June 18, 2013

Officials: NSA surveillance foiled more than 50 attacks

In testimony, they defend the collection of telephone and Internet data as key to protecting the U.S. and its allies.

By ELLEN NAKASHIMA The Washington Post

WASHINGTON — The U.S. government's sweeping surveillance programs have disrupted more than 50 terrorist plots in the United States and abroad, including a plan to bomb the New York Stock Exchange, senior government officials testified Tuesday.

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From left, Deputy Attorney General James Cole; National Security Agency (NSA) Deputy Director Chris Inglis; NSA Director Gen. Keith B. Alexander; Deputy FBI Director Sean Joyce; and Robert Litt, general counsel to the Office of the Director of National Intelligence; prepares to testify on Capitol Hill in Washington, Tuesday, June 18, 2013, before the House Intelligence Committee hearing regarding NSA surveillance. (AP Photo/Charles Dharapak)

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House Intelligence Committee Chairman Rep. Mike Rogers, R-Mich. listens to testimony on Capitol Hill in Washington, Tuesday, June 18, 2013, by National Security Agency (NSA) Gen. Keith B. Alexander during the committee's hearing regarding NSA surveillance. (AP Photo/Charles Dharapak)

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The officials, appearing before a largely friendly House committee, defended the collection of telephone and Internet data by the National Security Agency as central to protecting the United States and its allies against terrorist attacks. And they said that recent disclosures about the surveillance operations have caused serious damage.

"We are now faced with a situation that, because this information has been made public, we run the risk of losing these collection capabilities," said Robert Litt, general counsel of the Office of the Director of National Intelligence. "We're not going to know for many months whether these leaks in fact have caused us to lose these capabilities, but if they do have that effect, there is no doubt that they will cause our national security to be affected."

The hearing before the House Intelligence Committee was the third congressional session examining the leaks of classified material about two top-secret surveillance programs by Edward Snowden, 29, a former NSA contractor and onetime CIA employee.

Articles based on the material in The Washington Post and Britain's Guardian newspaper have raised concerns about intrusions on civil liberties and forced the Obama administration to mount an aggressive defense of the effectiveness and privacy protections of the operations.

Gen. Keith Alexander, the head of the NSA, told the committee that the programs had helped prevent "potential terrorist events over 50 times since 9/11." He said at least 10 of the disrupted plots involved terrorism suspects or targets in the United States.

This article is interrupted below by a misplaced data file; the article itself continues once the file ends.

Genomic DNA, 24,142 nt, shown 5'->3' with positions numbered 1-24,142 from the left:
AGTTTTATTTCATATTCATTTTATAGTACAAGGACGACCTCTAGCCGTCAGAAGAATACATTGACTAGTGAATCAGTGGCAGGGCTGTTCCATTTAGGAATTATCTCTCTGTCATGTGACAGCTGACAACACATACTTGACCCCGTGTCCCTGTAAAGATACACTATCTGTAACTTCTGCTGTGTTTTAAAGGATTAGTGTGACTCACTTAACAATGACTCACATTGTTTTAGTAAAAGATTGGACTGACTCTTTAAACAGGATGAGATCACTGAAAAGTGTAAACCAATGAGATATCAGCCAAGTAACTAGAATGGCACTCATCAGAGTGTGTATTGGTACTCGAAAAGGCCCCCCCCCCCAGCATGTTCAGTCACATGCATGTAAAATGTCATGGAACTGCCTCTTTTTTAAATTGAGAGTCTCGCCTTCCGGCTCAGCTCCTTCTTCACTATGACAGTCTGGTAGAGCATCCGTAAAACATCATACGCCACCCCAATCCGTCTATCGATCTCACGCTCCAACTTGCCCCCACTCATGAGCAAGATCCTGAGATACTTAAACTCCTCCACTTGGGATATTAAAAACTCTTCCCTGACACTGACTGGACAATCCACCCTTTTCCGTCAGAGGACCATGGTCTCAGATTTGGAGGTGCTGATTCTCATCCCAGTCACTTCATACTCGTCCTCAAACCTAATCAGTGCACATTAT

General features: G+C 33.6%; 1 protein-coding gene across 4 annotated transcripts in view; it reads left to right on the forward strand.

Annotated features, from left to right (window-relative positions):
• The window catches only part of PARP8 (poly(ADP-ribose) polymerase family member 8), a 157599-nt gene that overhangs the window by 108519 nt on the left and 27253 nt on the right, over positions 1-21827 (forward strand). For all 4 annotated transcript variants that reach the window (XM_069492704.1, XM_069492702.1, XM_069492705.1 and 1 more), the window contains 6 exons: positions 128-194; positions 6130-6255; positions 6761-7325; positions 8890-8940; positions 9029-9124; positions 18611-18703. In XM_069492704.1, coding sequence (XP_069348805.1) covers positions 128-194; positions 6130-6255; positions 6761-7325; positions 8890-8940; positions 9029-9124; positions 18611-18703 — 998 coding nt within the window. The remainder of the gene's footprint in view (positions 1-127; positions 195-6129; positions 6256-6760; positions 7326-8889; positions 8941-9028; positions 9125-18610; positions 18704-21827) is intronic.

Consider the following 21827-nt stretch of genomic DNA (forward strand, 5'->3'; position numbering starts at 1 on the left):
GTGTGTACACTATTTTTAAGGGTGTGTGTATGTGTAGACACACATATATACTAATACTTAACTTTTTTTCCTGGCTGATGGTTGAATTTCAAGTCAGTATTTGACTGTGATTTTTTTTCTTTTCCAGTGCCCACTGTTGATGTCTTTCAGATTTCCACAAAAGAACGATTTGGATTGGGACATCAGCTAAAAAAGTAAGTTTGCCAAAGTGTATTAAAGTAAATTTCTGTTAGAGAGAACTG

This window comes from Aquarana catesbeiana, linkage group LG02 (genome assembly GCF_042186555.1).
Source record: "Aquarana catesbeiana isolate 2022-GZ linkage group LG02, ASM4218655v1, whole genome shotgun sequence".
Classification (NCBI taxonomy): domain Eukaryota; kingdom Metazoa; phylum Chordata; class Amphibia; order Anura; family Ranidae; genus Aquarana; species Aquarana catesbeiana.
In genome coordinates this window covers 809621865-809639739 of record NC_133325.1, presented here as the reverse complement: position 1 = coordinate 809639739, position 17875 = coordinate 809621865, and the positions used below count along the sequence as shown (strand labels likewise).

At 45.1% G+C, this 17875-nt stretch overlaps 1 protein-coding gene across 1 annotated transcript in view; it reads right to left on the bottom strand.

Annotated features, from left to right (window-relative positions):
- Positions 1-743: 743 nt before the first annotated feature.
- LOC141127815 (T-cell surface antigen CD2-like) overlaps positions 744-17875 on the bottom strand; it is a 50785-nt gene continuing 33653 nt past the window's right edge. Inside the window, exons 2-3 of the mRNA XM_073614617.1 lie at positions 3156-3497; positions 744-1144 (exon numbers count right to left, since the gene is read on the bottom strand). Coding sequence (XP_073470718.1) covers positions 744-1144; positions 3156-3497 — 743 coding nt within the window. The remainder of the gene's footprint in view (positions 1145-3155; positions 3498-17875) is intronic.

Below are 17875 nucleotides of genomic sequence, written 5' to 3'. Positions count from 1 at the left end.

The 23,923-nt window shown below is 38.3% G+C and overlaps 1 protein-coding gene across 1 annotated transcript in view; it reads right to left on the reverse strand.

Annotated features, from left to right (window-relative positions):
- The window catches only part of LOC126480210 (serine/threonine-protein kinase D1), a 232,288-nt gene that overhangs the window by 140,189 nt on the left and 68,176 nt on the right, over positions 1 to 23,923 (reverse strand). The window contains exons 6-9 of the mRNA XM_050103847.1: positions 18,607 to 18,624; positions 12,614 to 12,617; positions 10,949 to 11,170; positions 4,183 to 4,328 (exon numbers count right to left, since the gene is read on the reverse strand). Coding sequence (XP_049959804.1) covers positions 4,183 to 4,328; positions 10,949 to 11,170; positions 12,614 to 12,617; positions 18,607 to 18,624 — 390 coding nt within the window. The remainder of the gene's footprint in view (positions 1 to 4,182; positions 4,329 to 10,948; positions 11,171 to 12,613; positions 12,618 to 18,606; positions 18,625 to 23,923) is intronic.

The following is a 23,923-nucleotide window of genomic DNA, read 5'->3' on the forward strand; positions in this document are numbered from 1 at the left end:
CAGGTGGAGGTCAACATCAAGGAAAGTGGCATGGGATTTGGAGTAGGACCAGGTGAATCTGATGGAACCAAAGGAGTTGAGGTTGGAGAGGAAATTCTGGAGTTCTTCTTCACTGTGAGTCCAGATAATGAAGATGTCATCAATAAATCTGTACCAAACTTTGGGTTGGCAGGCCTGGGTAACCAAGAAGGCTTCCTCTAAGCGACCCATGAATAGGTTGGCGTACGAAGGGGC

Alexander said officials do not plan to release additional information publicly, to avoid revealing sources of methods of operation, but he said the House and Senate intelligence committees will receive classified details of the thwarted plots.

In testimony last week, Alexander said the surveillance programs had helped prevent an attack on the subway system in New York City and the bombing of a Danish newspaper. Sean Joyce, deputy director of the FBI, described two additional plots Tuesday that he said were stopped through the surveillance — a plan by a Kansas City, Mo., man to bomb the New York Stock Exchange and efforts by a San Diego man to send money to terrorists in Somalia.

The officials said repeatedly that the operations were authorized by Congress and subject to oversight through internal mechanisms and the secret Foreign Intelligence Surveillance Court.

Alexander said that more than 90 percent of the information on the foiled plots came from a program targeting the communications of foreigners, known as PRISM. The program was authorized under Section 702 of a 2008 law that amended the Foreign Intelligence Surveillance Act (FISA).

The law authorizes the NSA to collect e-mails and other Internet communications to and from foreign targets overseas who are thought to be involved in terrorism or nuclear proliferation or who might provide critical foreign intelligence. No American in the country or abroad can be targeted without a warrant, and no person inside the United States can be targeted without a warrant.

A second program collects all call records from U.S. phone companies. It is authorized under Section 215 of the USA Patriot Act. The records do not include the content of calls, location data, or a subscriber's name or address. That law, passed in 2001 and renewed twice since then, also amended FISA.

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